August 13, 2012

Three stories: Carson's words inspired environmental activism

Second in an occasional series on Rachel Carson a half-century after the publication of 'Silent Spring.'

By North Cairn ncairn@pressherald.com
Staff Writer

(Continued from page 3)

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Patty Bailey, a retired interpretive nature educator, created guided walks, inspired by some of Rachel Carson’s writings, at Wolfe’s Neck Woods State Park in Freeport. Here, she studies the rocky shoreline while planning a walk designed to encourage children to appreciate the diverse life of the tidal zone at the edge of the sea.

Courtesy Wolfe’s Neck Woods State Park

click image to enlarge

Deborah Aldridge and her family were vacationing at Mopang Lake nearly 50 years ago when DDT sprayed over the forest to fight spruce budworm inadvertently killed untold numbers of small songbirds, including many chickadees and sparrows. The sight of the dead birds on the forest floor, combined with what Aldrich had read about pesticide use in “Silent Spring,” led her to become an organic farmer and environmental advocate. The bird populations around the lake did not recover fully, Aldrich says, until five years ago.

Courtesy photo

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WOLFE'S NECK WOODS STATE PARK
NATURE PROGRAMS

Wolfe’s Neck Woods State Park in Freeport is offering nature programs daily at 2 p.m. through Labor Day, weather permitting.

The programs, some of which were inspired by Rachel Carson’s writings, include walks, talks and activities in the natural setting of the park and are free with park admission. No reservations are needed, except for large groups. Programs last about one hour and are suitable for children and adults. Almost all are wheelchair accessible.

Most programs start at the circle of benches at the end of the park’s second parking lot. For more information, call 865-4465.

This week:

Monday, Casco Bay Walk – Enjoy views of rocky shores, nesting ospreys and islands in the bay on this one-mile hike.

Tuesday, Osprey Watch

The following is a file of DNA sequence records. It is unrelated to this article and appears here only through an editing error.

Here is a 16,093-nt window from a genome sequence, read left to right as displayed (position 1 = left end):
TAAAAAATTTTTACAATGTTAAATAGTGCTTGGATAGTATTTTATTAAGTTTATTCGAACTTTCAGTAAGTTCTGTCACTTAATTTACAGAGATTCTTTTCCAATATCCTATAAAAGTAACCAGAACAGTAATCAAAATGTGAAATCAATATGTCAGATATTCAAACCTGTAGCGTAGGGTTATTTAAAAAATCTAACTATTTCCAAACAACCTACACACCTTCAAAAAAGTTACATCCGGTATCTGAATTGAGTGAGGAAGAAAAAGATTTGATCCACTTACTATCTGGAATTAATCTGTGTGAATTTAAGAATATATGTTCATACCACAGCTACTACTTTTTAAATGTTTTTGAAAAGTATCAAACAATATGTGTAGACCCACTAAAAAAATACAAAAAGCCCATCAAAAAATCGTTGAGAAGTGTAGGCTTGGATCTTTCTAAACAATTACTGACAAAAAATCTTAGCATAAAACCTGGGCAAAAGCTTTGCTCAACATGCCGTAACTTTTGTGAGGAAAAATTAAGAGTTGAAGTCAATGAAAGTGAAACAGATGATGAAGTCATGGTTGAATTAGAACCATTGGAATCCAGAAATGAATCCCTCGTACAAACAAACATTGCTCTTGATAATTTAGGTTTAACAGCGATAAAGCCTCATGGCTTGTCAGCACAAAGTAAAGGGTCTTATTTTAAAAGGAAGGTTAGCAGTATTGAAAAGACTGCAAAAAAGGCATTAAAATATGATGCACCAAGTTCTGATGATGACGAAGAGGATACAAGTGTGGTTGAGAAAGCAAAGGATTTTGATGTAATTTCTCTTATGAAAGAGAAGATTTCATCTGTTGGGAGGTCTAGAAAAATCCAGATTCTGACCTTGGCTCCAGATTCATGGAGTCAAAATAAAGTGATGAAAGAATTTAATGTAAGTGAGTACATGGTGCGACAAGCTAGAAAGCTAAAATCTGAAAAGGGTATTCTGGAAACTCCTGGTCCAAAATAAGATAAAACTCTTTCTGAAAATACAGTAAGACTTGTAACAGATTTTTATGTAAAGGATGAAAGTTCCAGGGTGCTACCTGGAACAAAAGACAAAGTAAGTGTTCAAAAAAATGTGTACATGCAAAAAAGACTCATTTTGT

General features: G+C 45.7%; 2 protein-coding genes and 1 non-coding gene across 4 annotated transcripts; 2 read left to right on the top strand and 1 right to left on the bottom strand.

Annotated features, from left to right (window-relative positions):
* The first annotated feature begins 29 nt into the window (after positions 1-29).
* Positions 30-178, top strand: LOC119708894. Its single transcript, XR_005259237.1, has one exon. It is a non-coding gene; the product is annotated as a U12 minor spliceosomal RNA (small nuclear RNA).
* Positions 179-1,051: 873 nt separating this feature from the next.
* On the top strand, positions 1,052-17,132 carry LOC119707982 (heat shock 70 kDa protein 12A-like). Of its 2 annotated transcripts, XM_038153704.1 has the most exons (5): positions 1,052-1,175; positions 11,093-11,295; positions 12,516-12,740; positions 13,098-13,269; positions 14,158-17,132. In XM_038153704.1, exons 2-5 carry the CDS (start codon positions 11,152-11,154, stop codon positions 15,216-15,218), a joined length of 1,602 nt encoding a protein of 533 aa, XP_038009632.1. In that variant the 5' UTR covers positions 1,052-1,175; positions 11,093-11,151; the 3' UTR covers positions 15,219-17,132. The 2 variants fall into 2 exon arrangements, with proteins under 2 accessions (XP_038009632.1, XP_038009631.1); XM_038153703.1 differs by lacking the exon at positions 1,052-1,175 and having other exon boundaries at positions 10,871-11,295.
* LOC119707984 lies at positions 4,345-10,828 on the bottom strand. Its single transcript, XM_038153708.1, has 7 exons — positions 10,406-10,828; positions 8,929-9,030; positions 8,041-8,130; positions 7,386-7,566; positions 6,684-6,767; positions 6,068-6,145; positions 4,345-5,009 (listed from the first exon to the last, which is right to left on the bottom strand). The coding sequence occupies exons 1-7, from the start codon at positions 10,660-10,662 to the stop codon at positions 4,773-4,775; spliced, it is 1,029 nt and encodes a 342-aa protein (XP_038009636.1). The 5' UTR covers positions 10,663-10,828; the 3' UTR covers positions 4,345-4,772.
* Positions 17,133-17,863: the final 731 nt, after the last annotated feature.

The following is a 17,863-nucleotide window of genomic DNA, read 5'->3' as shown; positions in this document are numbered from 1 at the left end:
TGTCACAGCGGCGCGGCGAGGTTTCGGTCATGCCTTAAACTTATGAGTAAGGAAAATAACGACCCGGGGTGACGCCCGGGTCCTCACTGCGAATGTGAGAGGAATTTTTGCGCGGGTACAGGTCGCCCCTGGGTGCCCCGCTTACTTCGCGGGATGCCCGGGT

Wednesday, Stroll with the Ranger

Thursday, Drawing From Nature – Use drawing and art as a way to get up close and personal with the wildlife in the park. Drawing materials will be provided, visitors are invited to bring their own, if they prefer.

Friday, Stories in Stone – Get to know the story of Maine’s rockbound coast on this walk with talks and activities.

Saturday, Wild Relatives

Aug. 19, Osprey Walk

Aug. 20, Tree Hunt

Aug. 21, Osprey Watch

Aug. 22, Hike with the Ranger

Aug. 23, Who Lived Here Before Us?

Aug. 24, Small Wonders

Aug. 25, Osprey Watch

Aug. 26, Tide Pools - Visit this informal program on the rocky shore near Googins Island to discover the secrets of a tide pool.

Aug. 27, Secrets of the Shore – Discover the secrets of life in the salt marsh, mud flat, and rocky shore in this one-hour tour.

Aug. 28, Osprey Watch

Aug. 29, Casco Bay Walk

Aug. 30, Forest and Shore Tour – Get to know the things that live in the park’s forest and on its shores on this eye-opening tour.

Aug. 31, Drawing From Nature

But through Carson, she said, she came to understand more about what environmental advocacy meant, and during her tenure with The Nature Conservancy, that impact has become a very tangible reality.

Along with huge changes in the public's understanding of what it means to be a caretaker and steward of the environment, there is the matter of money: The continuing sales of Carson's books comprise an endowment of "royalties each year in the tens of thousands of dollars," said Vickery, who serves as the chief planner for conservation and oversees the use of the endowment funding for coastal and marine purposes.

For Vickery, Carson embodies the power of "perseverance versus stridency."

Because Carson tackled the pesticide issue at a time when it was unwelcome -- especially for a woman -- to raise such questions, "some people would assume that she was a strident battler," Vickery said.

"She was a battler absolutely," she conceded, "(but) a very gentle battler."

And a somewhat reluctant one at that.

The founding chairwoman of the Maine chapter of the conservancy, Carson felt "a personal struggle between her love of Maine" and the work she believed she was compelled to do for the world that lay beyond its borders, Vickery said. "There was always this issue that she struggled with -- of enjoying the world or saving it."

North Cairn can be reached at 791-6325 or at:

ncairn@pressherald.com


Correction: This story was revised at 10:30 a.m., Aug. 13, 2012, to state that the family of Deborah Aldridge was the Peaveys, longtime residents of the Mopang area.

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CARSON
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Rachel Carson poses at her typewriter in her Washington, D.C., home in 1963. Her book “Silent Spring” inspired many readers to pursue environmental activism.

1963 Associated Press file photo

  


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